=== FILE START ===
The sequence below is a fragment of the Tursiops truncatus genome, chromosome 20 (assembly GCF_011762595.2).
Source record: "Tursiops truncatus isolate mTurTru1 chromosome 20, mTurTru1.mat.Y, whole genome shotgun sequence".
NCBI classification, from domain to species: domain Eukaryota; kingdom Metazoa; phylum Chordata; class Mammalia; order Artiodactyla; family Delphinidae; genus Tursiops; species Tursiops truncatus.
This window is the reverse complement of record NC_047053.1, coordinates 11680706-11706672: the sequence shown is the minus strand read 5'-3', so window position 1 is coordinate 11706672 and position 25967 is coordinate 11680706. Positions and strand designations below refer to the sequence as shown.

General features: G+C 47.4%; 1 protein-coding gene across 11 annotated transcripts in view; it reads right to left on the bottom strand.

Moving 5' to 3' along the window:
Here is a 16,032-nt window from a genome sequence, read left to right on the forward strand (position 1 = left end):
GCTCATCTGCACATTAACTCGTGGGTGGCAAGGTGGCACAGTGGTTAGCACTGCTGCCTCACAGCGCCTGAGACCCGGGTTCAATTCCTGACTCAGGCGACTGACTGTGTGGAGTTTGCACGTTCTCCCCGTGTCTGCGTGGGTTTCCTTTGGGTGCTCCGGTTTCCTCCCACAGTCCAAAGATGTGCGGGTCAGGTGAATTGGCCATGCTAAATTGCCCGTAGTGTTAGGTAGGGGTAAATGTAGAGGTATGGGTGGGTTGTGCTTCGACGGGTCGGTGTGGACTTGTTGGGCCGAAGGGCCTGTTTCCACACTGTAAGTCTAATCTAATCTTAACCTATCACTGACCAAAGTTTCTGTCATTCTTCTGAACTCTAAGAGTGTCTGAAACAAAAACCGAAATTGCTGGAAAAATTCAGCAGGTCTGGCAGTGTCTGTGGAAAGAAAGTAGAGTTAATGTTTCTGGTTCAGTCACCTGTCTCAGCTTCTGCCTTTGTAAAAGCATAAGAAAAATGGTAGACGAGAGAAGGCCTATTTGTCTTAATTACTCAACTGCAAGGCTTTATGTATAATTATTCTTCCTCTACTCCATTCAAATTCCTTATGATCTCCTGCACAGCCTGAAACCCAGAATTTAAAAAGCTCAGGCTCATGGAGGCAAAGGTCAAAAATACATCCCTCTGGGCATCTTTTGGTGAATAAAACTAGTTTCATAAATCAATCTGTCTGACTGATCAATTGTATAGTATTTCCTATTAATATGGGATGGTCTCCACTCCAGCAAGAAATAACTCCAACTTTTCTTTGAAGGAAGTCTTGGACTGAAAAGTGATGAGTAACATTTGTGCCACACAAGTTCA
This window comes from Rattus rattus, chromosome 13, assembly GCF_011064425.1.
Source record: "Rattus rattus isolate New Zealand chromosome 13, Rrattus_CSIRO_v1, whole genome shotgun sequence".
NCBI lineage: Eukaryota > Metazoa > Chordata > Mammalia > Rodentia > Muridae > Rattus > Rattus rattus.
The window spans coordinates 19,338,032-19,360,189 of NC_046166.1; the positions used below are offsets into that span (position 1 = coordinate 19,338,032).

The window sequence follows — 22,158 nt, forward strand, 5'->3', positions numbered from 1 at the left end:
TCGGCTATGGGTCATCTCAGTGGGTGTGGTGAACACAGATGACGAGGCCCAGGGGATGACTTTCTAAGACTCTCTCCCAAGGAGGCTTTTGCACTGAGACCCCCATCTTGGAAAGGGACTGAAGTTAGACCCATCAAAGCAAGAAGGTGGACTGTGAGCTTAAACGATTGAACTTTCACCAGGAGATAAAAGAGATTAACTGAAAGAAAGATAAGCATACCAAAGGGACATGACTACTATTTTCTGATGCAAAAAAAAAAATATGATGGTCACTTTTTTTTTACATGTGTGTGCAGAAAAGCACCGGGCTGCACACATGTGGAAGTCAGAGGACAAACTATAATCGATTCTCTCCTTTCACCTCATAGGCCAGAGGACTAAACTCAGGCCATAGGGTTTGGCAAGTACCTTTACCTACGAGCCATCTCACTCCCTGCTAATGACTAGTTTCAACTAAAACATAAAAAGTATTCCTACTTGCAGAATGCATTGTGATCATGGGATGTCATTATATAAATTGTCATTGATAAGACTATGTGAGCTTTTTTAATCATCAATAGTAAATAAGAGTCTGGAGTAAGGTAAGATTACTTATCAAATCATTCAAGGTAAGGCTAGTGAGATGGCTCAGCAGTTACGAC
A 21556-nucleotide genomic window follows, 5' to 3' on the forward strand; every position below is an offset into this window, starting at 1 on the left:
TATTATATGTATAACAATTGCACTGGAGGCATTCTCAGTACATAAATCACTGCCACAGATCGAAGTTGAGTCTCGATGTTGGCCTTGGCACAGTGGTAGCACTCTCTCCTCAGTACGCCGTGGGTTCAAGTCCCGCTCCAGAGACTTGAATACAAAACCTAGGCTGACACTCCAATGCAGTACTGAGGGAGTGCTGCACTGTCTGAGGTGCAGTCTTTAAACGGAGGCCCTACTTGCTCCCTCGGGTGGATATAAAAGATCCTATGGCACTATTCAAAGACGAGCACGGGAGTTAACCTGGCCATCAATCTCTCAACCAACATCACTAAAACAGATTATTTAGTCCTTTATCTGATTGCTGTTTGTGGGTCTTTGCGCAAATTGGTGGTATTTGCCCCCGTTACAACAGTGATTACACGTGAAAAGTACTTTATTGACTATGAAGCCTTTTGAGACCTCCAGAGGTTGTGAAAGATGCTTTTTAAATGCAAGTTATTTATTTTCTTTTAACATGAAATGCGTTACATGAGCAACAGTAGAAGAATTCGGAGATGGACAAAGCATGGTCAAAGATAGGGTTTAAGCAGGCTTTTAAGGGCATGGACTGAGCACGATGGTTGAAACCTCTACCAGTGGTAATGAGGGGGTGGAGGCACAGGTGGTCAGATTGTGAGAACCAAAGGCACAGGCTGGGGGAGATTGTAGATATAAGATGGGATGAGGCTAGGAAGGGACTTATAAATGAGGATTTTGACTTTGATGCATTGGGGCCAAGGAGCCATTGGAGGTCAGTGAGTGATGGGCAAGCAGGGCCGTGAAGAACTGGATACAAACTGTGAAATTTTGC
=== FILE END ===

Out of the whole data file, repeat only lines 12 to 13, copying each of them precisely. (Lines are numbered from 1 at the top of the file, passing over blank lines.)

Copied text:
The window spans coordinates 19,338,032-19,360,189 of NC_046166.1; the positions used below are offsets into that span (position 1 = coordinate 19,338,032).

The window sequence follows — 22,158 nt, forward strand, 5'->3', positions numbered from 1 at the left end: